A curated list of books to inspire and energize you as you kickstart the new year. Whether you’re looking to set resolutions that stick, or you just want go into the next year with a positive outlook, these books can help.
The Book of Joy
by the Dalai Lama and Desmond Tutu, with Douglas Abrams
Two great spiritual masters share their own hard-won wisdom about living with joy even in the face of adversity. The occasion was a big birthday. And it inspired two close friends to get together in Dharamsala for a talk about something very important to them. The friends were His Holiness the Dalai Lama and Archbishop Desmond Tutu. The subject was joy. Both winners of the Nobel Prize, both great spiritual masters and moral leaders of our time, they are also known for being among the most infectiously happy people on the planet. From the beginning the book was envisioned as a three-layer birthday cake: their own stories and teachings about joy, the most recent findings in the science of deep happiness, and the daily practices that anchor their own emotional and spiritual lives. Both the Dalai Lama and Archbishop Tutu have been tested by great personal and national adversity, and here they share their personal stories of struggle and renewal. Now that they are both in their eighties, they especially want to spread the core message that to have joy yourself, you must bring joy to others. Most of all, during that landmark week in Dharamsala, they demonstrated by their own exuberance, compassion, and humor how joy can be transformed from a fleeting emotion into an enduring way of life. – Description from the catalog
Set Boundaries, Find Peace: A Guide to Reclaiming Yourself
by Nedra Glover Tawwab
Healthy boundaries. We all know we should have them—in order to achieve work/life balance, cope with toxic people, and enjoy rewarding relationships with partners, friends, and family. But what do “healthy boundaries” really mean—and how can we successfully express our needs, say “no,” and be assertive without offending others?
Licensed counselor, sought-after relationship expert, and one of the most influential therapists on Instagram Nedra Glover Tawwab demystifies this complex topic for today’s world. In a relatable and inclusive tone, Set Boundaries, Find Peace presents simple-yet-powerful ways to establish healthy boundaries in all aspects of life. Rooted in the latest research and best practices used in cognitive behavioral therapy (CBT), these techniques help us identify and express our needs clearly and without apology—and unravel a root problem behind codependency, power struggles, anxiety, depression, burnout, and more. – Description from Libby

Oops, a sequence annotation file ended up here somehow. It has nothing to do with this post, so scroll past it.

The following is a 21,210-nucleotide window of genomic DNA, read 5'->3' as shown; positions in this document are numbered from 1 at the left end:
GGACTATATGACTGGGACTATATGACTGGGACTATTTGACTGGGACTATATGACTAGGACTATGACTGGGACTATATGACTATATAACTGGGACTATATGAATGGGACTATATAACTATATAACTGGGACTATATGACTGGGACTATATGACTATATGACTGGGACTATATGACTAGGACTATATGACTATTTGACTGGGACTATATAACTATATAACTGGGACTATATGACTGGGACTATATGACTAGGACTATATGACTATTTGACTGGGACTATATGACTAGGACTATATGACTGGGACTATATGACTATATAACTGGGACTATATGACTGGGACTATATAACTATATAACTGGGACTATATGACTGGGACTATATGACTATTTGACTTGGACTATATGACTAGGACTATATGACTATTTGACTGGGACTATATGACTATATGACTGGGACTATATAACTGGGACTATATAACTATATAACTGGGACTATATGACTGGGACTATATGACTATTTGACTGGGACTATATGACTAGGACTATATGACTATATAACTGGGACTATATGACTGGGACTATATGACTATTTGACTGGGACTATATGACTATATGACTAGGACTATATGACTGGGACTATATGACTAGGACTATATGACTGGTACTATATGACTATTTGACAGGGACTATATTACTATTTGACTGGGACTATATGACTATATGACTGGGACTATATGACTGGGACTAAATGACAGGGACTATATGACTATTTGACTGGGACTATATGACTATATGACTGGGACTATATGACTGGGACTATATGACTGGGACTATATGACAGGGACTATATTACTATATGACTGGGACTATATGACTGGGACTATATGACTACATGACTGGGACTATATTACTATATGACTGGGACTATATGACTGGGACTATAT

Better Than Before: What I Learned About Making and Breaking Habits – To Sleep More, Quit Sugar, Procrastinate Less, and Generally Build a Happier Life
by Gretchen Rubin
Habits are the invisible architecture of our lives. Rubin provides an analytical and scientific framework from which to understand these habits–as well as change them for good. Infused with her compelling voice and funny stories, she illustrates the core principles of habit formation with dozens of strategies that she uses herself and tests out on others. Rubin provides tools to help readers better understand themselves, and presents a clear, practical menu of strategies so readers can take an individualized approach. She tackles each strategy herself and in doing so shows us the importance of knowing ourselves and our own habit tendencies. Armed with self-knowledge, we can pursue habits in ways that will truly work for us, not against us. Going to the gym can be as easy, effortless, and automatic as putting on a seatbelt. We can file expense reports, take time for fun, or pass up that piece of carrot cake without having to decide. With a foundation of good habits, we can build a life that reflects our values and goals. – Description from the catalog
The Power of Ritual: Turning Everyday Activities into Soulful Practices by Casper Ter Kuile
An affirming exploration of how to deepen the practices we do every day-yoga, book club, walking the dog-so they become rituals in the fabric of our modern spiritual lives. -Description from the catalog
How to Do Nothing: Resisting the Attention Economy
by Jenny Odell
When the technologies we use every day collapse our experiences into 24/7 availability, platforms for personal branding, and products to be monetized, nothing can be quite so radical as . . . doing nothing. Here, Jenny Odell sends up a flare from the heart of Silicon Valley, delivering an action plan to resist capitalist narratives of productivity and techno-determinism, and to become more meaningfully connected in the process. – Description from the catalog
Four Thousand Weeks: Time Management for Mortals
by Oliver Burkeman
The average human lifespan is absurdly, insultingly brief. Assuming you live to be eighty, you have just over four thousand weeks.